Sex Differences in Brain Structure of Preschool-Aged Children with Autism Spectrum Disorder

Saturday, May 17, 2014: 11:30 AM
Marquis A (Marriott Marquis Atlanta)
C. W. Nordahl1, F. Hoeft2, H. Ota1,3, A. Lee4, S. J. Rogers4, S. Ozonoff4 and D. G. Amaral4, (1)Psychiatry and Behavioral Sciences, UC Davis MIND Institute, Sacramento, CA, (2)Psychiatry, University of California at San Francisco, San Francisco, CA, (3)Psychiatry, Showa University School of Medicine, Tokyo, Japan, (4)MIND Institute and Department of Psychiatry and Behavioral Sciences, University of California Davis Medical Center, Sacramento, CA
Background:  Autism spectrum disorder (ASD) affects 1 in 88 children in the United States, but the disorder is much more common in boys than in girls. Although this disparate sex ratio is among the most highly replicated findings in studies of ASD, sex differences in the neuropathology of ASD remain poorly understood, particularly in young children. Normative brain development is sexually dimorphic, but we do not yet know how biological sex affects the developing brain in ASD.  

Objectives:  We evaluated within- and between-sex differences in cortical gray matter volumes in a large cohort of preschool-aged children with ASD and age-matched typically developing controls. 

Methods:   We acquired structural T1-weighted MRIs in 174 children with ASD (140 male, 34 female) and 90 age-matched typically developing (TD) controls (59 male, 31 female). Mean age at time of MRI acquisition was 37 months. Cortical gray matter volumes, parcellated into 34 gyral regions in each hemisphere, were obtained through Freesurfer v5.1.0. The automated processing stream includes motion correction of MRI image, removal of non-brain tissue, transformation to Talairach space and intensity normalization. We utilized multivariate pattern analysis to identify patterns of brain regions that discriminate between sex and diagnosis. We performed cross-validated linear support vector machine (SVM) analyses controlling for total gray matter volume and age for the following comparisons: ASDf v TDf, ASDm v TDm, ASDf v ASDm, TDf v TDm, and ASD v TD (with sex as additional covariate). We also recursively selected features that contributed the greatest weights for the classifications by performing t-tests (alpha = 0.1).  All steps were performed iteratively using training sets (not including test set) to remain unbiased and avoid overgeneralization. We report: (1) classification accuracy of test sets, (2) feature weights that contributed to the classification, and (3) the overlap and non-overlap in brain regions across different comparisons.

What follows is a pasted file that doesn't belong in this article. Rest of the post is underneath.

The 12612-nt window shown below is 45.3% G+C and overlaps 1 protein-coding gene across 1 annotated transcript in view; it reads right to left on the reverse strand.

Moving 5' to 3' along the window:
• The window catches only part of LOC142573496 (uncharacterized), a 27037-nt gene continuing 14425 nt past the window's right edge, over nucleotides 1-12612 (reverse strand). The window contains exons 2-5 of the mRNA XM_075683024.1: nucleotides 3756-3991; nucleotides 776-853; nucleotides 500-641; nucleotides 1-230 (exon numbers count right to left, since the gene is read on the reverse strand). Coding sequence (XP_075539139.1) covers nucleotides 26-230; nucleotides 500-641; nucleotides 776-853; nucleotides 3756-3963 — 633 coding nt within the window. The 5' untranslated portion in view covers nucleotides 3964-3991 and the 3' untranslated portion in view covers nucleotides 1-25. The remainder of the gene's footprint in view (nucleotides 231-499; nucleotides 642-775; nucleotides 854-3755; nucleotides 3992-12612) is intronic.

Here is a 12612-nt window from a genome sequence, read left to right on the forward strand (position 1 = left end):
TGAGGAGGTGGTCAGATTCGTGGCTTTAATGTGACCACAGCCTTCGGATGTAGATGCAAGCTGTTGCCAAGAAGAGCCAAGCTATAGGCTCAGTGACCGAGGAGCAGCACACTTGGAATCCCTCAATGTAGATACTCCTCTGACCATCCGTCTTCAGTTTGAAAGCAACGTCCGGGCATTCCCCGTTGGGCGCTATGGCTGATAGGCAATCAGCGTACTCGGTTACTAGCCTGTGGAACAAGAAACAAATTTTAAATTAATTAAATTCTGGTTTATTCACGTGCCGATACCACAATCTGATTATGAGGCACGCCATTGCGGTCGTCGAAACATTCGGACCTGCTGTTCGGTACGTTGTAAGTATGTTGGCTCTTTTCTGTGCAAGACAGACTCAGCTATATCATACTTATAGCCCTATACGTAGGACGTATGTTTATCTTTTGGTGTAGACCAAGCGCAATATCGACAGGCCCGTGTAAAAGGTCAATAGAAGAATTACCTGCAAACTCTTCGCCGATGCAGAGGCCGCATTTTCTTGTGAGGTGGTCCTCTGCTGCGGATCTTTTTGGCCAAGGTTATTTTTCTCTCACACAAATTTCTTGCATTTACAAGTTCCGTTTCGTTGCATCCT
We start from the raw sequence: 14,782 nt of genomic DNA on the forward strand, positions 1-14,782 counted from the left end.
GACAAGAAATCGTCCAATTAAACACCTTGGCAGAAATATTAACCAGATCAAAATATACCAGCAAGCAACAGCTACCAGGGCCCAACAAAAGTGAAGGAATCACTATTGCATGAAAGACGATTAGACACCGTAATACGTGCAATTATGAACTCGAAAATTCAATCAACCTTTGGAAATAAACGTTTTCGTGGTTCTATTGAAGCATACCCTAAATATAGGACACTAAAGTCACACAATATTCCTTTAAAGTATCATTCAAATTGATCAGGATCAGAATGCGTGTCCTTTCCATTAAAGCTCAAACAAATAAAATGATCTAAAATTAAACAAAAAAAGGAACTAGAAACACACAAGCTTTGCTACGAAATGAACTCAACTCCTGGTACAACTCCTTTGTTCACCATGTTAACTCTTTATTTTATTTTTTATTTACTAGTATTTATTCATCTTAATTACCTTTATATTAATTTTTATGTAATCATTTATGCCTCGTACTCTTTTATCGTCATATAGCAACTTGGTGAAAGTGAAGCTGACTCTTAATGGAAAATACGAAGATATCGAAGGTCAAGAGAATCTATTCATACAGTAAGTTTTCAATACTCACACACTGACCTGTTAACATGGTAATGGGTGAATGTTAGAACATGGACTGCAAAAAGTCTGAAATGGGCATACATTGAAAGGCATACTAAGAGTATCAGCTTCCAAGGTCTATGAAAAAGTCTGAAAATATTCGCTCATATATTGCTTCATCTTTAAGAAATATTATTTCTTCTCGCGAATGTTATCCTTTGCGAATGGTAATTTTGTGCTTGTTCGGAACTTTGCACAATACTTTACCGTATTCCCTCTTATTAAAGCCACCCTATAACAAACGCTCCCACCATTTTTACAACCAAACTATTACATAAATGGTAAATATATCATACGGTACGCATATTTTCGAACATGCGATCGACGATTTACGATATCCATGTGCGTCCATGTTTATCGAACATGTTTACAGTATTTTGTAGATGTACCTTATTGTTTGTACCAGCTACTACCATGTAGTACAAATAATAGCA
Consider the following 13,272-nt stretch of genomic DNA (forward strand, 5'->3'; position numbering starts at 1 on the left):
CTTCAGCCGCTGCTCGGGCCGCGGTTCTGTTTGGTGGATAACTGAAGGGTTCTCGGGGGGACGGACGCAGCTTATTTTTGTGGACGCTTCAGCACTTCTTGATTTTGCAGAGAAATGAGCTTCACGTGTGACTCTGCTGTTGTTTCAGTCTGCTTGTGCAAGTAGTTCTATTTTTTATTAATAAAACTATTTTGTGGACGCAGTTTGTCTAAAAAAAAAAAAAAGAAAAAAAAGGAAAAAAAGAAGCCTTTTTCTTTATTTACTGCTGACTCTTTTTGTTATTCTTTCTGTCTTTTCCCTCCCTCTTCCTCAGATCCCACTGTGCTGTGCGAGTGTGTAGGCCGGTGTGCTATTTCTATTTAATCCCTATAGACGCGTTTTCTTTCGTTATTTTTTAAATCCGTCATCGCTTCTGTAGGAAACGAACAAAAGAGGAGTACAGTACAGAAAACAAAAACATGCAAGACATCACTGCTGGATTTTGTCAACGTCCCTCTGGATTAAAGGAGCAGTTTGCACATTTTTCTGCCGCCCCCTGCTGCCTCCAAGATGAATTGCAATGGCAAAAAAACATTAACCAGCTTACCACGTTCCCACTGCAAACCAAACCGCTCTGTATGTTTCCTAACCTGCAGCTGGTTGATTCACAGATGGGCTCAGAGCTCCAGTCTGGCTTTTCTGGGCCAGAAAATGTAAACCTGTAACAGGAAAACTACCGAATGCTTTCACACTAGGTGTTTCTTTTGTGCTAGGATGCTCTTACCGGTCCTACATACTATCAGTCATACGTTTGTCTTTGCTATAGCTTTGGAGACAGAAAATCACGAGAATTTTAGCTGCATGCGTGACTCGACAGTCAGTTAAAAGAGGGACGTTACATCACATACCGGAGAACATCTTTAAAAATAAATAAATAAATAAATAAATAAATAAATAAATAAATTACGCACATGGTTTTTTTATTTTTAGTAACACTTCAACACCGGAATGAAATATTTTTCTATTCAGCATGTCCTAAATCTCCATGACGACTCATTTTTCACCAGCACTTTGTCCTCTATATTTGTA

Results:  Our preliminary results from a subset of the full sample (156 ASD, 77 TD) suggest that classification accuracy was greatest for the ASDf v ASDm comparison (86%) suggesting that male and females with ASD do indeed have distinct patterns of neuropathology. Accuracy for all other comparisons ranged from 65-70%. For the within sex comparisons (ASDf v TDf and ASDm v TDm), the only overlapping region is left superior temporal gyrus, a region that has been widely implicated in ASD and has many functions, including semantic language processing and social communication. Regions specific to the ASDf v TDf comparison included regions in neural systems related to understanding mental states of others (right temporal pole) expressive language and reception of facial communication (bilateral pars opercularis, cingulate gyrus) as well as right postcentral gyrus, right superior frontal gyrus, and left transverse temporal gyrus. Interestingly, two of these regions, right temporal pole and right pars opercularis were also sexually dimorphic in typically developing controls (TDf v TDm) comparisons.

Conclusions:  These data suggest that females and males with ASD have patterns of neural abnormalities that are more dissimilar than similar.